The Truth About Tulia

Human Rights

Tonya White is a very lucky woman. Ms. White lives in Tulia, Texas but she was in a bank in Oklahoma City, Oklahoma at the same time she was accused of dealing drugs in Tulia.

The terrible injustice perpetrated on residents of Tulia, Texas is not a new story. Forty-six innocent individuals, 39 of them black, were arrested, tried and convicted for drug dealing, solely on the word of former police officer Tom Coleman. Coleman is now under indictment for perjury.

Here in New York City crooked cops find it necessary to plant evidence in order to win convictions, but not so in the Texas panhandle. Coleman had no evidence, not wire taps, videotapes or even the drugs that had allegedly been sold. Yet he succeeded in getting sentences of up to 99 years in these cases.

I first read about the Tulia case in Bob Herbert's New York Times column. Attorneys in Texas, New York, and Washington, many of them volunteers, were all part of the successful defense effort. The result is that all of the defendants have been freed and 35 have been pardoned by the governor of Texas.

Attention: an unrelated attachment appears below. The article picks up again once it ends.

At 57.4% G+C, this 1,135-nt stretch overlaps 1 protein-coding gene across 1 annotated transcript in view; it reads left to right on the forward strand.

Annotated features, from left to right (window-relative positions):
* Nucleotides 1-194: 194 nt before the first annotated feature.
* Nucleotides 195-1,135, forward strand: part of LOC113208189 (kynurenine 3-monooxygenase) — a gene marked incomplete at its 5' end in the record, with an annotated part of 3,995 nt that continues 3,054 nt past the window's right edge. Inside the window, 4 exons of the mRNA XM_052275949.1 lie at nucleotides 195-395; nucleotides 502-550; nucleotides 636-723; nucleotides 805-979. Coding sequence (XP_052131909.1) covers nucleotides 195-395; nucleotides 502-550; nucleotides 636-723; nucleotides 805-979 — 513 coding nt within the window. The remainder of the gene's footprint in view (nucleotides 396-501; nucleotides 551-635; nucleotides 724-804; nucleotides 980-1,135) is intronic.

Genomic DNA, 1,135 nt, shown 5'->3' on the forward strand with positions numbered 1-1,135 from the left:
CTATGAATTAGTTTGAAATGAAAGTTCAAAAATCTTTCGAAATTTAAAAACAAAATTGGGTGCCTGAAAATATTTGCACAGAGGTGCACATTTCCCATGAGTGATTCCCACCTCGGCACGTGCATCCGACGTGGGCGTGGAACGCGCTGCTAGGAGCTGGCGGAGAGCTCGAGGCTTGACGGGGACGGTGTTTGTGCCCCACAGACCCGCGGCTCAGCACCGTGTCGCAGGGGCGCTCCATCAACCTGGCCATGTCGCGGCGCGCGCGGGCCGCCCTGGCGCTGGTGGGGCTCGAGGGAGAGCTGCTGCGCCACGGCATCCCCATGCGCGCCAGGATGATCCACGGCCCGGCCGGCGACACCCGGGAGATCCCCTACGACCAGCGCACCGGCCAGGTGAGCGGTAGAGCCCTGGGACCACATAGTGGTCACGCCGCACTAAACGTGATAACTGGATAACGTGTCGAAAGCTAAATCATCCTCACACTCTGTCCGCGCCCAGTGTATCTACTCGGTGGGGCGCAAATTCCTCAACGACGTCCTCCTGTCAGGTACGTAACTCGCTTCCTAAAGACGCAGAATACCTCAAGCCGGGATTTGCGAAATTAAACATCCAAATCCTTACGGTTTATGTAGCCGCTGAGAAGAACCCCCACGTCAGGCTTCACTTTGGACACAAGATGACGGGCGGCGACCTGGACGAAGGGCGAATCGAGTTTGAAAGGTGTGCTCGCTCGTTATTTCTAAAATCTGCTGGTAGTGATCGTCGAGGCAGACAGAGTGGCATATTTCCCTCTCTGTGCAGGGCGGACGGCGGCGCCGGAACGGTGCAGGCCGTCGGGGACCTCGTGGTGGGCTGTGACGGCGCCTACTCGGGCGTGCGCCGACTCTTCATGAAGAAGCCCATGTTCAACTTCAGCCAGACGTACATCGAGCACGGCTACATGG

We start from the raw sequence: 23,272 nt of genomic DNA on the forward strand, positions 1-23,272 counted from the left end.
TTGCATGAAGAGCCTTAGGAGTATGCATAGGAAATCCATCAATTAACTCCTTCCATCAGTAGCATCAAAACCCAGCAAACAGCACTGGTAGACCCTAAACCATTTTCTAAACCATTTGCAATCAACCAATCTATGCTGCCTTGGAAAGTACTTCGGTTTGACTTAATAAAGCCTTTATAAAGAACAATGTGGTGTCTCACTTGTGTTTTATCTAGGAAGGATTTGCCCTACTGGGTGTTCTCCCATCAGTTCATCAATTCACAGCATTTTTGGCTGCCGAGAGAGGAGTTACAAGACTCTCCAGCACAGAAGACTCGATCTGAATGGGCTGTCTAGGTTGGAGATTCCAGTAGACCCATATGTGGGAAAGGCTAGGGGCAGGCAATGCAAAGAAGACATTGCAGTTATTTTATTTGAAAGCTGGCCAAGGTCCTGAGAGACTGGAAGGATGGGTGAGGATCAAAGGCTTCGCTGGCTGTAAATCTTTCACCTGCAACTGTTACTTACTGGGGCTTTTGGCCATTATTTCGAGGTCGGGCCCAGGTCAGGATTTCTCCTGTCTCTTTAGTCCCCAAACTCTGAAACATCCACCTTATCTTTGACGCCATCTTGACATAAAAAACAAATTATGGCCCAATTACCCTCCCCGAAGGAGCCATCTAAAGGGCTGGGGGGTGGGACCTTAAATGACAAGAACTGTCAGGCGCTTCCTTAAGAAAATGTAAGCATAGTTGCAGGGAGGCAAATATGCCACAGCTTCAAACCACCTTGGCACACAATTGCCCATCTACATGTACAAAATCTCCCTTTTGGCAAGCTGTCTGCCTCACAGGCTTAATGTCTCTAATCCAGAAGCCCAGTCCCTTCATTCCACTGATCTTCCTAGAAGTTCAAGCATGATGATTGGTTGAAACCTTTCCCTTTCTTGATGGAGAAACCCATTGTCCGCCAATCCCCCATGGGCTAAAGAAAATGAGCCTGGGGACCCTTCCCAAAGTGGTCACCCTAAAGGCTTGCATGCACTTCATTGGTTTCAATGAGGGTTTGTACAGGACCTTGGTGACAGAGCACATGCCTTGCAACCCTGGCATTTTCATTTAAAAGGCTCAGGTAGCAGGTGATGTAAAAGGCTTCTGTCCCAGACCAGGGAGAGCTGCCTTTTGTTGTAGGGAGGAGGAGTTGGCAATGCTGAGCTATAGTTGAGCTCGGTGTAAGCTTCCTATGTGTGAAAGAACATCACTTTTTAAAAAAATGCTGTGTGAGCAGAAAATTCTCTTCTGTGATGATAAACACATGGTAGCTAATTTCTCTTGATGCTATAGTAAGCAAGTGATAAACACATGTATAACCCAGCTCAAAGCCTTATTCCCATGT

I watched a story about Tulia on the September 28th season premier of 60 Minutes and it was truly painful to revisit. Some of the cases were dismissed because the accused were able to prove they were at work or, like Tonya White, not in Tulia during the alleged drug dealing. One defendant, Joe Moore, is a pig farmer living in what I can only describe as a shack. That alone should have been evidence that he wasn't a drug dealer. I always thought that drug dealers plied their trade to avoid living in shacks.

Correspondent Ed Bradley interviewed Coleman in an exchange that was both frightening and comical. Coleman was defiant but kept addressing Ed Bradley as "Sir." The former cop admitted using the word nigger many times but when asked if he would address Bradley that way he replied, “Oh, no sir, not you.” He still maintains that the defendants were drug dealers, even when presented with Tonya White’s proof of being in Oklahoma. The strangest question from Bradley was, "How has this affected your life?" Tom Coleman is not yet behind bars. Because of his actions 46 people were imprisoned unjustly and lost their freedom for more than three years. I hope I was not the only viewer who wasn't concerned about Coleman’s life. But surprisingly, this segment was not the most disturbing portion of the broadcast.